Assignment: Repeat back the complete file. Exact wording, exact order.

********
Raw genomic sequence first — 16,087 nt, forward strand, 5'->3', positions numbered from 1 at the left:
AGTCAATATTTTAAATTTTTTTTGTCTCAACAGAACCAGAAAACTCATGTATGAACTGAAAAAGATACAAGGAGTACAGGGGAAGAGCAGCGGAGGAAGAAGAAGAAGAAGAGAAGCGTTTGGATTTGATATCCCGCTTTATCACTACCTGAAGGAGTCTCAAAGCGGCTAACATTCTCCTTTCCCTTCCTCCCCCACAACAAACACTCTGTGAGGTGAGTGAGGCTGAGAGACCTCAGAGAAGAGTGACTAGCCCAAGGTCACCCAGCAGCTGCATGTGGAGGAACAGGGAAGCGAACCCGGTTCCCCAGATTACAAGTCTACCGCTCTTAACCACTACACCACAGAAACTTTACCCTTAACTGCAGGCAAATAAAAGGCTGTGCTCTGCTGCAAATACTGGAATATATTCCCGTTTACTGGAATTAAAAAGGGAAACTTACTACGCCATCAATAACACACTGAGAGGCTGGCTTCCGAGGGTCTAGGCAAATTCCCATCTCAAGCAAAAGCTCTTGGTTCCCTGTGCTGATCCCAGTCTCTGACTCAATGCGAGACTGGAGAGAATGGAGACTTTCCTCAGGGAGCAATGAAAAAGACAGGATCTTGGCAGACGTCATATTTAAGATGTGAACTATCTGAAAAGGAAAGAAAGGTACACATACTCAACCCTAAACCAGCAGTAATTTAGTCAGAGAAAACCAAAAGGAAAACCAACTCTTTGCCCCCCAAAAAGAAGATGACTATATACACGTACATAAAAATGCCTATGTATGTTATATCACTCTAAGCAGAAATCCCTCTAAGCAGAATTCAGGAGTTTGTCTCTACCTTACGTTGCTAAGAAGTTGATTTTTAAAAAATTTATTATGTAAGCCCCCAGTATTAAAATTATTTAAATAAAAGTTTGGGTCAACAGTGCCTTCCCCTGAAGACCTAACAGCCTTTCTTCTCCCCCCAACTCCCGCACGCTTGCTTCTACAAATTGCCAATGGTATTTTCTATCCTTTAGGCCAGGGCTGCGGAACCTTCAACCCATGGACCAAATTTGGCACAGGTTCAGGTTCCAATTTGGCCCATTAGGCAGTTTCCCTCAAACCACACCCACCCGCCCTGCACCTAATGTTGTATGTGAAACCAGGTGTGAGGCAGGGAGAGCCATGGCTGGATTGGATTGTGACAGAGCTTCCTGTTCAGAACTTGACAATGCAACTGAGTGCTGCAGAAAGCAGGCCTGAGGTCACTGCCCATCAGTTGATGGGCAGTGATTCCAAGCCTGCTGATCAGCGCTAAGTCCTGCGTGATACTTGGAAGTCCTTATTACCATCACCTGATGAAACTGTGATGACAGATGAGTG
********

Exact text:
Raw genomic sequence first — 16,087 nt, forward strand, 5'->3', positions numbered from 1 at the left:
AGTCAATATTTTAAATTTTTTTTGTCTCAACAGAACCAGAAAACTCATGTATGAACTGAAAAAGATACAAGGAGTACAGGGGAAGAGCAGCGGAGGAAGAAGAAGAAGAAGAGAAGCGTTTGGATTTGATATCCCGCTTTATCACTACCTGAAGGAGTCTCAAAGCGGCTAACATTCTCCTTTCCCTTCCTCCCCCACAACAAACACTCTGTGAGGTGAGTGAGGCTGAGAGACCTCAGAGAAGAGTGACTAGCCCAAGGTCACCCAGCAGCTGCATGTGGAGGAACAGGGAAGCGAACCCGGTTCCCCAGATTACAAGTCTACCGCTCTTAACCACTACACCACAGAAACTTTACCCTTAACTGCAGGCAAATAAAAGGCTGTGCTCTGCTGCAAATACTGGAATATATTCCCGTTTACTGGAATTAAAAAGGGAAACTTACTACGCCATCAATAACACACTGAGAGGCTGGCTTCCGAGGGTCTAGGCAAATTCCCATCTCAAGCAAAAGCTCTTGGTTCCCTGTGCTGATCCCAGTCTCTGACTCAATGCGAGACTGGAGAGAATGGAGACTTTCCTCAGGGAGCAATGAAAAAGACAGGATCTTGGCAGACGTCATATTTAAGATGTGAACTATCTGAAAAGGAAAGAAAGGTACACATACTCAACCCTAAACCAGCAGTAATTTAGTCAGAGAAAACCAAAAGGAAAACCAACTCTTTGCCCCCCAAAAAGAAGATGACTATATACACGTACATAAAAATGCCTATGTATGTTATATCACTCTAAGCAGAAATCCCTCTAAGCAGAATTCAGGAGTTTGTCTCTACCTTACGTTGCTAAGAAGTTGATTTTTAAAAAATTTATTATGTAAGCCCCCAGTATTAAAATTATTTAAATAAAAGTTTGGGTCAACAGTGCCTTCCCCTGAAGACCTAACAGCCTTTCTTCTCCCCCCAACTCCCGCACGCTTGCTTCTACAAATTGCCAATGGTATTTTCTATCCTTTAGGCCAGGGCTGCGGAACCTTCAACCCATGGACCAAATTTGGCACAGGTTCAGGTTCCAATTTGGCCCATTAGGCAGTTTCCCTCAAACCACACCCACCCGCCCTGCACCTAATGTTGTATGTGAAACCAGGTGTGAGGCAGGGAGAGCCATGGCTGGATTGGATTGTGACAGAGCTTCCTGTTCAGAACTTGACAATGCAACTGAGTGCTGCAGAAAGCAGGCCTGAGGTCACTGCCCATCAGTTGATGGGCAGTGATTCCAAGCCTGCTGATCAGCGCTAAGTCCTGCGTGATACTTGGAAGTCCTTATTACCATCACCTGATGAAACTGTGATGACAGATGAGTG